For a sipping Cognac drink, look no further than this Milk Punch.
Fill a cocktail shaker with ice then add one and a quarter ounce each of Cognac, Jamaican rum, whole milk, and three-quarters of an ounce of simple syrup.
Shake until cold to the touch and then strain into a chilled rocks glass with a single ice cube. Serve with some grated nutmeg and enjoy.
13. Almond Crusta
The Crusta cocktail was created in the 1950s in New Orleans and the name derives from the sugar crusted rim. Create your own by wetting the rim of your glass with lemon juice then dipping it in superfine sugar.
Half-fill a cocktail shaker with ice and then add an ounce of Cognac, half an ounce of gin, three quarters of an ounce of freshly squeezed lemon juice, and half an ounce of orgeat syrup.
Shake and then strain into your cocktail glass with a lemon peel garnish.
Imagine The Morning Glory as a glorified version of an Old Fashioned.
To make one, stir together an ounce each of rye whiskey and Cognac with a bar spoon each of Grand Marnier, simple syrup, and absinthe then throw in two dashes of Angostura Bitters.
Once well chilled, strain into a rocks glass and top with club soda and garnish with a lemon twist.
15. The Japanese
Dating back to 1862 and appearing in the bartending guide, ‘How To Mix Drinks or The Bon-Vivant’s Companion’, The Japanese is named after the very first Japanese representatives who visited the United Nations.
To make your own, half-fill a cocktail shaker with ice and add two ounces of Cognac to half an ounce each of orgeat syrup and freshly squeezed lime juice, and a dash of Angostura Bitters.
Shake and then strain into a chilled glass and serve with a lime twist.
16. Apricot Sunray
Like the Vin Chaud, you can make a large batch of Apricot Sunray and share it with others.
Grab a pitcher, add some ice and then add half a bottle of Cognac, a bottle of sparkling wine, and three cups of apricot liqueur for your booze.
You will also need one and a half cups each of apricot nectar and freshly squeezed lemon juice, four cups of freshly squeezed blood orange, six thinly sliced apricots, five thinly sliced lemons, a thinly sliced blood orange, and 12 brandied cherries.
Give it a good stir and then pour it out.
17. French 75
One of the most elegant cocktails you can order is a French 75 yet it certainly packs a punch. Strip three lemons of their zest then squeeze them to create a cup of juice.
Pour that juice into a cocktail shaker with ice and half a cup each of Cognac and simple syrup. Shake until well chilled, distribute between around six flutes then top with Champagne and garnish with the strips of lemon zest.
Bonus: The Variants
There is little doubt that Cognac should be considered as a classic ingredient in cocktail making. However, it can also be used to revamp some well-known cocktails to make some interesting variants.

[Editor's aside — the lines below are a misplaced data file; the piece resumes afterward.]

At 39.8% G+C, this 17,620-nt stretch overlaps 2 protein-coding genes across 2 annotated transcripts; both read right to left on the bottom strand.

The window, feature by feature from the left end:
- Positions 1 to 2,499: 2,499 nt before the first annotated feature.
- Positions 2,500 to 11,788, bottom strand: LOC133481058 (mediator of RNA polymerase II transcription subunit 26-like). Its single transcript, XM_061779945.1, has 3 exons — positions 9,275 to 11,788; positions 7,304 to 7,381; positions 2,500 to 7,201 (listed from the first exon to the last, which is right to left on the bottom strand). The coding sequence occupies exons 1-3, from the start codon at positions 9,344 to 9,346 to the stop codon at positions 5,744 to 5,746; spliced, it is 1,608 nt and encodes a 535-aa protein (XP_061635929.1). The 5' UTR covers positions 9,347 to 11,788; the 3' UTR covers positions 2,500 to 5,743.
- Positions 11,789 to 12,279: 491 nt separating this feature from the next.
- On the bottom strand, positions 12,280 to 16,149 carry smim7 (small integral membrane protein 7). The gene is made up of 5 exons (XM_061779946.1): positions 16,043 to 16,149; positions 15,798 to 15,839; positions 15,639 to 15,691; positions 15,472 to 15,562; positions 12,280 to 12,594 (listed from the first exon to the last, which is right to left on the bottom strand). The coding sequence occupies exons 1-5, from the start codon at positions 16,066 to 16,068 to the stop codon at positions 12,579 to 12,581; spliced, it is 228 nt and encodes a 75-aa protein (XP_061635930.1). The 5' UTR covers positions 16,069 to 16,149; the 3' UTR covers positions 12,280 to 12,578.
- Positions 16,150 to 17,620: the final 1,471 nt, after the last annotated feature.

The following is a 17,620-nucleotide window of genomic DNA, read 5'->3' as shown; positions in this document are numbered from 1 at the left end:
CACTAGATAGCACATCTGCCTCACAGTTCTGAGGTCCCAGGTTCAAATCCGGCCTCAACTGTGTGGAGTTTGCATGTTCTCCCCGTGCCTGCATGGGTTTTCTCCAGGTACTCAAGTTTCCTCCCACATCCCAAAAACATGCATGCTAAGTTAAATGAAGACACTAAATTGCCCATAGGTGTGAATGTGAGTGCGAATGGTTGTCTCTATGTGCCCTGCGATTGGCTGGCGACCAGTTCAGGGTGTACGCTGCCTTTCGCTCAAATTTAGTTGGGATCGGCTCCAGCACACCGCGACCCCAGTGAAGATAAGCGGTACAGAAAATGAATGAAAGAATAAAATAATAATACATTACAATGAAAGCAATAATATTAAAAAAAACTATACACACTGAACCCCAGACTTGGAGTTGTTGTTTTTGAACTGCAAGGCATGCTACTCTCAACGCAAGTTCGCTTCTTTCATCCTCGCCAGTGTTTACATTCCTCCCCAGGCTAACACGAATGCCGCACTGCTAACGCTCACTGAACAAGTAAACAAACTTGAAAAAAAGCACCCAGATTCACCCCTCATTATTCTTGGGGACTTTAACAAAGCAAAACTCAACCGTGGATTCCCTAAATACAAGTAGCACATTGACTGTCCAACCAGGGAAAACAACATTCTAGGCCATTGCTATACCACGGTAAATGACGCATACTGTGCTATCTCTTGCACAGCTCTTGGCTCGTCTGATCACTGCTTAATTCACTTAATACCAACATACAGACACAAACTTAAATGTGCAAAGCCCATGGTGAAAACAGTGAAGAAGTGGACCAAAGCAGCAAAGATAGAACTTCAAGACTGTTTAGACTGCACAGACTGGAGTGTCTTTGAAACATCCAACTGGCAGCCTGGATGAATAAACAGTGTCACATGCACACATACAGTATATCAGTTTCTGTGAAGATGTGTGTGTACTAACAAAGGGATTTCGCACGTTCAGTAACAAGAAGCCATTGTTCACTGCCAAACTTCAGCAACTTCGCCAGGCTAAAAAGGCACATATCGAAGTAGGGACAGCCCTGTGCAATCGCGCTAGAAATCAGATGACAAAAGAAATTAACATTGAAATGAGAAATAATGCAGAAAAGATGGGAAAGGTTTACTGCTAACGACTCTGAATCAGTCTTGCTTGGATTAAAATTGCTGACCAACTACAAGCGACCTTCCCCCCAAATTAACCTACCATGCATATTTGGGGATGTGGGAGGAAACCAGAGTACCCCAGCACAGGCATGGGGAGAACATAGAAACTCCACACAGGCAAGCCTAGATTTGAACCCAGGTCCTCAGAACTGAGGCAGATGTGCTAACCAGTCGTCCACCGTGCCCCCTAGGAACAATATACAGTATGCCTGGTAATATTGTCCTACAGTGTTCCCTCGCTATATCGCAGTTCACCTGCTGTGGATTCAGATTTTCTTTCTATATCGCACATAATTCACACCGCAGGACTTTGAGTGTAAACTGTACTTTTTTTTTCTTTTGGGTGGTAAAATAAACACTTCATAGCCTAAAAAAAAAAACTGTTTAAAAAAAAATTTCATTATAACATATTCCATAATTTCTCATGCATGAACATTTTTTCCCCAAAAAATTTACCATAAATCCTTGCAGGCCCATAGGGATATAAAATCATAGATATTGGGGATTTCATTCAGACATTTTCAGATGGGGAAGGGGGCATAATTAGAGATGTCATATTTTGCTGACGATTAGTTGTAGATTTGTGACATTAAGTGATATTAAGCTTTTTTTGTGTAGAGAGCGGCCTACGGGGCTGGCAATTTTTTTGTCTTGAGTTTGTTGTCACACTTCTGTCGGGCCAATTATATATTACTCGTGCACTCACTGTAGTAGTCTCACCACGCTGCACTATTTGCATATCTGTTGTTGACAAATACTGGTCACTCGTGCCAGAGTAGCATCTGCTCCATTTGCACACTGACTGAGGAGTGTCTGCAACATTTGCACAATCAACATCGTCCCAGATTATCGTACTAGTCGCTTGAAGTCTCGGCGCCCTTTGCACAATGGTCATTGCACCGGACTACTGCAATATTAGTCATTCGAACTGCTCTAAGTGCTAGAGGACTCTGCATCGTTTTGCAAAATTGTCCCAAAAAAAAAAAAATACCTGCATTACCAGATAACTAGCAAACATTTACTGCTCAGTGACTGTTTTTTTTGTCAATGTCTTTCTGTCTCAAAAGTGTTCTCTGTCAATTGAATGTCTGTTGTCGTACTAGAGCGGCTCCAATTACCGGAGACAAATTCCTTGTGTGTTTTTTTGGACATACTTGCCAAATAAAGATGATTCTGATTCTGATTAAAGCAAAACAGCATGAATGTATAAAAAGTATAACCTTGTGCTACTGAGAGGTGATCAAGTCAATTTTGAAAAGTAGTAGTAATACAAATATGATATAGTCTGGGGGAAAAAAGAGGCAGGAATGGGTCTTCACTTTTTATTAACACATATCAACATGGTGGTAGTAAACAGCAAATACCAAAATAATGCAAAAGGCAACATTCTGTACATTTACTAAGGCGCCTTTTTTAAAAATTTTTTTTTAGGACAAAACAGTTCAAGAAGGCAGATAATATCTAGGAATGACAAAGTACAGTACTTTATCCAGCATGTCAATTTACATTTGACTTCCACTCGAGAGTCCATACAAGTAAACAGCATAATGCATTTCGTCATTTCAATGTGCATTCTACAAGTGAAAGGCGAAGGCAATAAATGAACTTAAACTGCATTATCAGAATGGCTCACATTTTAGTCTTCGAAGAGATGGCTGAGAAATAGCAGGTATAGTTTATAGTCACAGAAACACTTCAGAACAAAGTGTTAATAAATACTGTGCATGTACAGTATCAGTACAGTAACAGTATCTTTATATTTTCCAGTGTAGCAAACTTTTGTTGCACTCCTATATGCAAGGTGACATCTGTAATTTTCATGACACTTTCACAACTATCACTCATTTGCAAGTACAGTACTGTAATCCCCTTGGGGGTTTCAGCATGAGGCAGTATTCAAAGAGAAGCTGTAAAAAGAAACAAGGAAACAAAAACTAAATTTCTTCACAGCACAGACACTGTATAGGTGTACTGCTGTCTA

From the Old Fashioned to the Margarita and the Manhattan.
Another variation of an Old Fashioned comes from Wisconsin and can be made either sour or sweet. Muddle together a maraschino cherry with a teaspoon of the juice, an orange slice, a sugar cube, and four to six dashes of Angostura Bitters.
Add one and a half ounces of Cognac and fill the glass with ice. Add either grapefruit soda or seltzer water to top it off depending on whether you want it sour or sweet.
Yes, you can make a Margarita with Cognac and you will need a lime-salt rim.
Fill your cocktail shaker with ice, add two ounces of Cognac, one and a half ounces each of tequila, and Triple Sec, with three ounces of Sweet & Sour mix. Shake well and then strain into a cocktail glass with a lime wedge garnish.
This is a rather French take on a traditional Manhattan as the whiskey is replaced by… you guessed it, Cognac. Place a maraschino cherry into a chilled cocktail glass for preparation.
Meanwhile, add ice to a cocktail shaker and throw in two ounces of Cognac, an ounce of sweet red vermouth, and two dashes of Angostura Bitters. Strain into your cocktail glass and serve.
With a bottle of Cognac, you really can open up your options for creating cocktails. From the classics such as The Cosmopolitan and The Manhattan to more contemporary offerings.
If you want a simple cocktail then try The Beautiful or the French Connection as each only includes two ingredients.
Frequently Asked Questions
How Do You Drink Cognac Neat?
For some, the ideal way to drink Cognac is not in a cocktail but neat. You can use a taster’s glass with a long, narrow shape which helps to contain the richness of the liqueur.
A drop of water works well but if you want to use ice, serve it in a large tumbler.
How Long Does It Take For Cognac To Deteriorate?
Once you open a bottle of Cognac and oxidation begins, the liqueur can deteriorate as it evaporates. Keep the bottle closed as an open one will only last for six months before that deterioration becomes telling.